Seven years from now, things might be different, and having essential NFL games on Thursday nights may help viewer habits adjust no matter what age group they’re in. But for now, broadcast is still king. Local stations and broadcast networks have a decades-long affiliation with Americans that might be impossible to ever overcome and are the easiest channels in this country to access.

Peacock becomes even more of a must-have app for sports fans – As part of this comprehensive deal, Peacock will have the rights to eight exclusive Big Ten football games and as many as 47 exclusive men’s basketball games, and 30 women’s basketball games. As much as broadcast may be king, streaming is here to stay. Big Ten fans will now join hockey and soccer fans in having to watch a huge chunk of their school’s season on a streaming service. For fans, it will be an adjustment.

Depending on your internet signal, it might be difficult to screencast or connect an HDMI cable or access a smart TV app to watch your school’s games but eventually, it is a behavior we will all need to adjust to if we haven’t already. For NBC, it gives their app even more leverage to distinguish itself and prevent churn as much as possible. Hoops season will probably be the moment fans truly notice the change.

My viewing habit in the past to watch Big Ten basketball games was flipping the channel to ESPN or ESPN2 by happenstance. Unless my Terps are playing or there’s a game that’s being discussed heavily throughout the day on Twitter that’s a must-watch, the chances of me figuring out how to access it on Peacock are slim to none.

The Big Ten and Peacock’s hope is that during the duration of this deal, my habit changes to not only flip channels on my basic cable package but also flip through my streaming services and see there’s a Big Ten matchup happening and that I need to tune in. I wonder if Xfinity and other cable providers will consider a virtual channel placeholder that makes it easier to connect to a streaming service’s sports events in the future.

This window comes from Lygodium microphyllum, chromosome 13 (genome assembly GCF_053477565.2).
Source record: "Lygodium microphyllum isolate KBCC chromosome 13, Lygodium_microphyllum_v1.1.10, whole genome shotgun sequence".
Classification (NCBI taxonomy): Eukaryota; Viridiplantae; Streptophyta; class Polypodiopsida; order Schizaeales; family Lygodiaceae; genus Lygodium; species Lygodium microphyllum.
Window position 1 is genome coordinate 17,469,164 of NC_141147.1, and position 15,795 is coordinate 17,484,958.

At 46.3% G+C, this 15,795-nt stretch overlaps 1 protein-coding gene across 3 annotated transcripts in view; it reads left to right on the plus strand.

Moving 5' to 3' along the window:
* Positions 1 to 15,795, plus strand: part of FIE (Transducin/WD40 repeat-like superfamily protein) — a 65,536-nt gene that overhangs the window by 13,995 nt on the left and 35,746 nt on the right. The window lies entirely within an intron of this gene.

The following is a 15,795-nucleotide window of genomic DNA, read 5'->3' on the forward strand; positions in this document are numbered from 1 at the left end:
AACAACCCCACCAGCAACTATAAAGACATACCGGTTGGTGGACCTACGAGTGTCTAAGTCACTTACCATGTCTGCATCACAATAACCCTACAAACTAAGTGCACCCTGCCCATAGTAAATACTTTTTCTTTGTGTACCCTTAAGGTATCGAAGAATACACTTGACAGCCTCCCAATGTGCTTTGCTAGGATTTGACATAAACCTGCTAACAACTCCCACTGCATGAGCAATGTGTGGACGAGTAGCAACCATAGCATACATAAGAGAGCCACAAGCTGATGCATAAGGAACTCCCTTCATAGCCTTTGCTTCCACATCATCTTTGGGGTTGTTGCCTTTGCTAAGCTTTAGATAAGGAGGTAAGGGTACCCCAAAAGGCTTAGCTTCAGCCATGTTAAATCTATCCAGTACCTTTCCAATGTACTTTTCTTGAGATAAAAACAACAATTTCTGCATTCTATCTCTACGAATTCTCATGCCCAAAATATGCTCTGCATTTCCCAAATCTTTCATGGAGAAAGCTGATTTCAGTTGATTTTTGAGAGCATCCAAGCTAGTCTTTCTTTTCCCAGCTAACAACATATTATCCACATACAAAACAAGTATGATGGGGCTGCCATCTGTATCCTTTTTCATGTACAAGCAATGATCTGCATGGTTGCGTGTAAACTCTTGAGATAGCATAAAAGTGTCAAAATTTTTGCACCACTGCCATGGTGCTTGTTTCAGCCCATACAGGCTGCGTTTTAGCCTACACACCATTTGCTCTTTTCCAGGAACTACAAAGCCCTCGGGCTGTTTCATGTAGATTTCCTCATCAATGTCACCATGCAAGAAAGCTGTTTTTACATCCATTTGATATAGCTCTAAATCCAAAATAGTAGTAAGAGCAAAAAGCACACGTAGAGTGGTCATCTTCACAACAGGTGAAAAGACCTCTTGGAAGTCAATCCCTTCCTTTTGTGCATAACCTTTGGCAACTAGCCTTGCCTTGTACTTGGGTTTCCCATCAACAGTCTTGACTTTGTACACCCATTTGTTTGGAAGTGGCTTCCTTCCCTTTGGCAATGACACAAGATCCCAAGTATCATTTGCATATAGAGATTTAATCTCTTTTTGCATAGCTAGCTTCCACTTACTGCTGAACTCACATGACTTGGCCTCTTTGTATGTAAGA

For example, if ESPN is channel 6 on my cable listings, ESPN2 is channel 7, my local RSN is channel 8, FS1 is channel 9, could a cable provider make channel 10 something like “Peacock Sports” with a listing of a Big Ten game that’s on that connects me right into the app and right into the stream without me having to search for the app, then look for the sports section, then scroll to see what’s live. Accessibility will make streaming sports so much easier. Watching television is a lazy man’s sport. The harder a viewer has to work, the less likely they’ll watch or discover your content. Peacock will also serve as a major home for Olympic sports.

It will be interesting to see if being on the same app as hit shows like Belair and Love Island helps with increasing the visibility of these sports. The Athletic also reports that there will be times Peacock will be airing a primetime Big Ten game while NBC airing a primetime Notre Dame game. Will they complement each other or take away viewers from each other? These are questions we will know the answer to soon enough but I salute the Big Ten and NBC for taking a measured but aggressive leap into the streaming world.